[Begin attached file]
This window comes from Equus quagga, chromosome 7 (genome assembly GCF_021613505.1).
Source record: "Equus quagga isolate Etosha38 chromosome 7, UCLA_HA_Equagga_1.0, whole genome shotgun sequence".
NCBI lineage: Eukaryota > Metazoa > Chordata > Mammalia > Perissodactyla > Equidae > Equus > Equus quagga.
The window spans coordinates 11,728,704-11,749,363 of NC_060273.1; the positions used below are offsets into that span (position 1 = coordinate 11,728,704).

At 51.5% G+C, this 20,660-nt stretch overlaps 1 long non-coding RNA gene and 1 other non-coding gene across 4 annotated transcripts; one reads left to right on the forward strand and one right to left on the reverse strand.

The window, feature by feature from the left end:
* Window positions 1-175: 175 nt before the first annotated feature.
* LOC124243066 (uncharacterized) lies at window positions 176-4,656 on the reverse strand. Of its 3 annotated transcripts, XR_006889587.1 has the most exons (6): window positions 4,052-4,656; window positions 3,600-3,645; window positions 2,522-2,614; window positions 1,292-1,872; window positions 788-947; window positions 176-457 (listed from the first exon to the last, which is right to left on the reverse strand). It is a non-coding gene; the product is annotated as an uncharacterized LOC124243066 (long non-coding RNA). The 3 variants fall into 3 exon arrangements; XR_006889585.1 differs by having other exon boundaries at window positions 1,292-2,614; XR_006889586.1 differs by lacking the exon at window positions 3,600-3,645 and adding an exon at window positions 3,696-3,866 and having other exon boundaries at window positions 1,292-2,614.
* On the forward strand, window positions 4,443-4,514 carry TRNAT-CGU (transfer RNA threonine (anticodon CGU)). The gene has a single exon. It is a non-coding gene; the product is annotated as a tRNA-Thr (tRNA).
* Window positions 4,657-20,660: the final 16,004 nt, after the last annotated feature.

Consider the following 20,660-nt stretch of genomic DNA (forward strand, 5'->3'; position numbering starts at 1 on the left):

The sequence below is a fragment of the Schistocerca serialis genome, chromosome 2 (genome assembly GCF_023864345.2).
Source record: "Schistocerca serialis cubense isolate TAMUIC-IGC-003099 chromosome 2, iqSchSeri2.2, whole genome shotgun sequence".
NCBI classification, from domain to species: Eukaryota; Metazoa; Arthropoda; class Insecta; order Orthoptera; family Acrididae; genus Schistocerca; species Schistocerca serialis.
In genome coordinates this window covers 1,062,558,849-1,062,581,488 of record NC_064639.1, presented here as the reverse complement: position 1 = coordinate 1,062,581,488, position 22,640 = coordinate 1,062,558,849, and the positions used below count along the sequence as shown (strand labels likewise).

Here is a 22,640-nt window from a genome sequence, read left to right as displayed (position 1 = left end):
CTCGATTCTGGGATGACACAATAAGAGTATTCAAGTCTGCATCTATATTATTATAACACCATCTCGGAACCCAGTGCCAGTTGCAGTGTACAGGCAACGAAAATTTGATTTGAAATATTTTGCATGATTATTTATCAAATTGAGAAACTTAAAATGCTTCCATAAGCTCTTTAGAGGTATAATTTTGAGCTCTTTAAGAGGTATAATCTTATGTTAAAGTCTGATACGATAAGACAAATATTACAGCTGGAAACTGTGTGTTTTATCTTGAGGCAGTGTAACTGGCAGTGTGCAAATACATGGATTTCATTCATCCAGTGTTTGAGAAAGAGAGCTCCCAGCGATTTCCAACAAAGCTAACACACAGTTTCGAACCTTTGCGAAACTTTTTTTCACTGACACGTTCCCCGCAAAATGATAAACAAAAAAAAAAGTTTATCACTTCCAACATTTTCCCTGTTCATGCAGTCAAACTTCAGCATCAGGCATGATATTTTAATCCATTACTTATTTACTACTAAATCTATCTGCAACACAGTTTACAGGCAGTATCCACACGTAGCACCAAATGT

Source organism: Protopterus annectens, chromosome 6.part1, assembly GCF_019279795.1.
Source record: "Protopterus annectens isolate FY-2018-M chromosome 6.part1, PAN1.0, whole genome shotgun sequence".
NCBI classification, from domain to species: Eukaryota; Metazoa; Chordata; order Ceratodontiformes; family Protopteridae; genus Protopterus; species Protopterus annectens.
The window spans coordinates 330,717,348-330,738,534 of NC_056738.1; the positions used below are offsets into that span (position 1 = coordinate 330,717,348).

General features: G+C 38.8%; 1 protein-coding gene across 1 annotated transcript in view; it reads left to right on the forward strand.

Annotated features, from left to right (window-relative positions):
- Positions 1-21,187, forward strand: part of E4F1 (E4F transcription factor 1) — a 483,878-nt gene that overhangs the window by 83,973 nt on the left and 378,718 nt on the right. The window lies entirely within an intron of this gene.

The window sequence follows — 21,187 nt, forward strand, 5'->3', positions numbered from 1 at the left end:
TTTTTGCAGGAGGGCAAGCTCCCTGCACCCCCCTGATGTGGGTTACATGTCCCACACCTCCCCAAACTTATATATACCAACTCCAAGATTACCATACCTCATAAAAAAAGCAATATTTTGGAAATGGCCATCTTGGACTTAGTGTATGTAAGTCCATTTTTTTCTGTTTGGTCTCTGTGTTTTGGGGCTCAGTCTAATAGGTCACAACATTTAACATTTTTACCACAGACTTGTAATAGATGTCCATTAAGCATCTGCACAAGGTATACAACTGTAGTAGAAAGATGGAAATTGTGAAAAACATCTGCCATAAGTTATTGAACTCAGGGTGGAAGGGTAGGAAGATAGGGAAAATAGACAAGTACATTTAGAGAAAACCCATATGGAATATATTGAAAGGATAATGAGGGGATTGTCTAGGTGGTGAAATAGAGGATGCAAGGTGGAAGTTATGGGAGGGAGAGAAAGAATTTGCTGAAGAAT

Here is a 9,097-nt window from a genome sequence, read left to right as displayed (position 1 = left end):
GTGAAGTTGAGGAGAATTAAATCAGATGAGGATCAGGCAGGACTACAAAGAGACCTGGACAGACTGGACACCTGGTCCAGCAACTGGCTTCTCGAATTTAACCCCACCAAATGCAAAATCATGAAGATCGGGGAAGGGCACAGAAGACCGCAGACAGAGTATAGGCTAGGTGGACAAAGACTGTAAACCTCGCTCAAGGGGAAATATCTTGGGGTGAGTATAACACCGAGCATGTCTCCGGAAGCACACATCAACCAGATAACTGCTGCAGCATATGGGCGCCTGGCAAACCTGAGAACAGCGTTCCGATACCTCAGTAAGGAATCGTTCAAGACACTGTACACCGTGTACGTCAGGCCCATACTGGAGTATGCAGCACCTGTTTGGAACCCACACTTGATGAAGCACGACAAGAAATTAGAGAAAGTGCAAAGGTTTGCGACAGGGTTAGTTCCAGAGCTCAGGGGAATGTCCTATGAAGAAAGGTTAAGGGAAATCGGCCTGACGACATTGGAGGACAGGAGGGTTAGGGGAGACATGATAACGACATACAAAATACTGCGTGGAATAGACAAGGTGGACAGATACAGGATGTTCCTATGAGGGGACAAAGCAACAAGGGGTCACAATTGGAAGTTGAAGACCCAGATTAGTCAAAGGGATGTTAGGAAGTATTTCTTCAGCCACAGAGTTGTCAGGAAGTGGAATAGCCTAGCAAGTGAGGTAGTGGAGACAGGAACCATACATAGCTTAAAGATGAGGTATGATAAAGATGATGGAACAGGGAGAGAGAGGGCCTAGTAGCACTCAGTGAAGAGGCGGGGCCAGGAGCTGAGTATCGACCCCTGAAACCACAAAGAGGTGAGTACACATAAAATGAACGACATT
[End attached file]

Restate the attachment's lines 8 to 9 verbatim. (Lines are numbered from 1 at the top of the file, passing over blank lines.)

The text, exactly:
* LOC124243066 (uncharacterized) lies at window positions 176-4,656 on the reverse strand. Of its 3 annotated transcripts, XR_006889587.1 has the most exons (6): window positions 4,052-4,656; window positions 3,600-3,645; window positions 2,522-2,614; window positions 1,292-1,872; window positions 788-947; window positions 176-457 (listed from the first exon to the last, which is right to left on the reverse strand). It is a non-coding gene; the product is annotated as an uncharacterized LOC124243066 (long non-coding RNA). The 3 variants fall into 3 exon arrangements; XR_006889585.1 differs by having other exon boundaries at window positions 1,292-2,614; XR_006889586.1 differs by lacking the exon at window positions 3,600-3,645 and adding an exon at window positions 3,696-3,866 and having other exon boundaries at window positions 1,292-2,614.
* On the forward strand, window positions 4,443-4,514 carry TRNAT-CGU (transfer RNA threonine (anticodon CGU)). The gene has a single exon. It is a non-coding gene; the product is annotated as a tRNA-Thr (tRNA).